The Stranger
Date Published23 March 2017
Price£ 7.99

The Stranger

by Saskia Sarginson

Ellie hasn’t been completely honest with her beloved husband Ed and now it’s too late. Suddenly her past choices threaten to destroy her chances of happiness.


The Stranger is reminiscent of Agatha Raisin in its slightly chocolate box description of country life, which is either a criticism or a recommendation, depending on your taste. The protagonist is Ellie, a wholesome and valiant character. She’s a mature woman – a baker and smallholder - who sets out resolutely to deal with the devastating consequences of her husband’s death.

The idyll of village life is further disrupted by the arrival of Luca, a Romanian with a talent for farm-related problem solving (and a distinct echo of Poldark or Mr Darcy in the shirt-removal department!) The community is wary of his presence, an attitude that’s personified in the outright hostility of the de facto lord of the manor, David. For a while it seems that the book is merely going to focus on which male character is going to be Ellie’s choice as romantic partner: the assertive but selfish David, or the quietly self-assured Luca. Her decision about who to trust plays a critical part in what follows.

Ellie herself seems to possess no obvious sleuthing characteristics and it is some time before I had more than a suspicion of what the crime might be. As to genre, The Stranger is not a whodunit or a whydunit but more of a whathappened. The first third of the book apparently has no crime at all, but of course all is not as it seems; for many years Ellie has hidden a secret that has taken a toll on her emotionally, while changing the course of her life. It is only as this secret is revealed that I appreciated that Ellie is much stronger than she seems.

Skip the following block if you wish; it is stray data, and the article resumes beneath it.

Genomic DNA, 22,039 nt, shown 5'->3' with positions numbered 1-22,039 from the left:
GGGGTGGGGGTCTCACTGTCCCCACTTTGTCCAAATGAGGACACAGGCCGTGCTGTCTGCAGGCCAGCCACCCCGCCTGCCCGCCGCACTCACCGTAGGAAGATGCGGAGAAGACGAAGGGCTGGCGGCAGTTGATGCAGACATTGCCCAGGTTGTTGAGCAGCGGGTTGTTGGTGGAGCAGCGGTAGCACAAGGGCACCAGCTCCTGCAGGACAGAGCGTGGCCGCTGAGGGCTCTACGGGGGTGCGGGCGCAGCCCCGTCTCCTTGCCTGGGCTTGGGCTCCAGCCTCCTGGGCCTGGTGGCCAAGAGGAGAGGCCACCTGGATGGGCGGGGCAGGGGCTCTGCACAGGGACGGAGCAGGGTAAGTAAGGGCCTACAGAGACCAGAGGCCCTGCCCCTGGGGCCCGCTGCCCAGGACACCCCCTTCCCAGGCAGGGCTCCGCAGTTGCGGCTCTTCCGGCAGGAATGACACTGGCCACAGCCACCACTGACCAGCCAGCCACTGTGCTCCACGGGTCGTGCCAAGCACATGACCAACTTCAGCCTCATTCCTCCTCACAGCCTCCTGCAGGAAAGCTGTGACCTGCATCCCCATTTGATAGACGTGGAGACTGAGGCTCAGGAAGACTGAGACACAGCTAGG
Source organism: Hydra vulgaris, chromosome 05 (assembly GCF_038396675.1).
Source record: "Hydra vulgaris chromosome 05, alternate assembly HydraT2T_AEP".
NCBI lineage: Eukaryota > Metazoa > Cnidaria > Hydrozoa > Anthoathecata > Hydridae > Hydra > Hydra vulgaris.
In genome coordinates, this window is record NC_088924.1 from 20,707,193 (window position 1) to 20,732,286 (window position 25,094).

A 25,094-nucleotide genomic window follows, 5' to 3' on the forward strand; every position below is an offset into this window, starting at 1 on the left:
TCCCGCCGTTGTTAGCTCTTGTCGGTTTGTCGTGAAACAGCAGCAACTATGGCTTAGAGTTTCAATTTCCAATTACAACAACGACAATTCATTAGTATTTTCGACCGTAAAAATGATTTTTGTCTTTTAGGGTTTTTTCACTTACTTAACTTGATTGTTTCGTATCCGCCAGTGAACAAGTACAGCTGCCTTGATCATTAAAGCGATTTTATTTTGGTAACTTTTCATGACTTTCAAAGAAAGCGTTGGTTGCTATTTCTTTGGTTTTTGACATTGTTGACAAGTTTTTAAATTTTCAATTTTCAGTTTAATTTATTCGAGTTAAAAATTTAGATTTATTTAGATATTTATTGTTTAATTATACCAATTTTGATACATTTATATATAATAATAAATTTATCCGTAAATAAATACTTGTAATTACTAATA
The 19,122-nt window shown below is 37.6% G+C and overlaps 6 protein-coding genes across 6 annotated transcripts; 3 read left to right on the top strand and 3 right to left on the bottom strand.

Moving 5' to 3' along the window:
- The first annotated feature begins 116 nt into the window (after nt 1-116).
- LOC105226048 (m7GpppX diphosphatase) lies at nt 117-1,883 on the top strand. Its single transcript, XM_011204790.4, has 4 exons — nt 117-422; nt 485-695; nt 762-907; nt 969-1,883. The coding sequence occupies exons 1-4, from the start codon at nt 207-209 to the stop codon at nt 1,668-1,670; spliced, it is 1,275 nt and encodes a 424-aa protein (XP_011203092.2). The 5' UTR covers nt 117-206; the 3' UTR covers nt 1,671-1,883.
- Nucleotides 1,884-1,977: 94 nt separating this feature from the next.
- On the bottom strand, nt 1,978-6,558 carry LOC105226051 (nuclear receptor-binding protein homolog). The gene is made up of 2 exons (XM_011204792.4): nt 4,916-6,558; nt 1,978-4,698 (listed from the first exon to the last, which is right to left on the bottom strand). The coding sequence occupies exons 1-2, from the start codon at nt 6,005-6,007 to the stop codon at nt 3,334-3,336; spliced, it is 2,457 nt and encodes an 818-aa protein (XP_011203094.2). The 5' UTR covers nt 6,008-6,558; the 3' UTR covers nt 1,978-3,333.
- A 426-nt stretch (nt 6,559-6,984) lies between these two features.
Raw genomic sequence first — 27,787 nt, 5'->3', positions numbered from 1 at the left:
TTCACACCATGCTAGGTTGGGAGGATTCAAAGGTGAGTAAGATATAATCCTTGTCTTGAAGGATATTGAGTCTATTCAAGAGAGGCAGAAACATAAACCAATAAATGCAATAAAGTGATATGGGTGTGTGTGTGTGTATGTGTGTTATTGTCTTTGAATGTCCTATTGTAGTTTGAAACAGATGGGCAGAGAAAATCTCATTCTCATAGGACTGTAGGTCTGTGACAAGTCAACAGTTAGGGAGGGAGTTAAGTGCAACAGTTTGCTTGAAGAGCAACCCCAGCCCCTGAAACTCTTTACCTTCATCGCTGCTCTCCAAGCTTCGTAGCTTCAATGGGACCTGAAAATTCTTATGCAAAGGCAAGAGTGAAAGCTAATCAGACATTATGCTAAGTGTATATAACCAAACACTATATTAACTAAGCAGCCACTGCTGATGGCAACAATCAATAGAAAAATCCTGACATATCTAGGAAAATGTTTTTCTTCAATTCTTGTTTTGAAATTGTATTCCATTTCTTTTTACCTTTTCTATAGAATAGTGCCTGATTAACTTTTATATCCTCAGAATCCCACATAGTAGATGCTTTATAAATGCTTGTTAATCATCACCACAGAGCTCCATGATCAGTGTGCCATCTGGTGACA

When the crime was eventually made plain, I had to rapidly reassess the assumptions I’d made so far. This revelation about her past serves as a counterpoint to Ellie’s wholesome and idyllic lifestyle and I empathised with her as she seeks to resolve the questions that have remained unanswered all these years. I really felt I had joined Ellie on her journey of discovery, as she asks herself, “Have we built something good and true over a lie?” and realises that she is not alone in having secrets. As she comes nearer to the truth, her own safety is threatened. 

The structure of the book involves a few switches from past to present but these are successfully handled. The plot develops at a good pace and was sufficiently involving to make me to want to read on. At the heart of the plot is a power struggle between women and men and though The Stranger is topical in its handling of outsiders and refugees in rural Kent, it isn’t as gritty and realistic as I feel it should be, given the nature of some of its themes.

Reviewed 30 September 2017 by Sue Kelso Ryan

Sue Kelso Ryan is obsessed with genealogy and her working cocker spaniel, aka The Dogginator. She's happiest in the middle of a field with the dog or by the fire with a good book.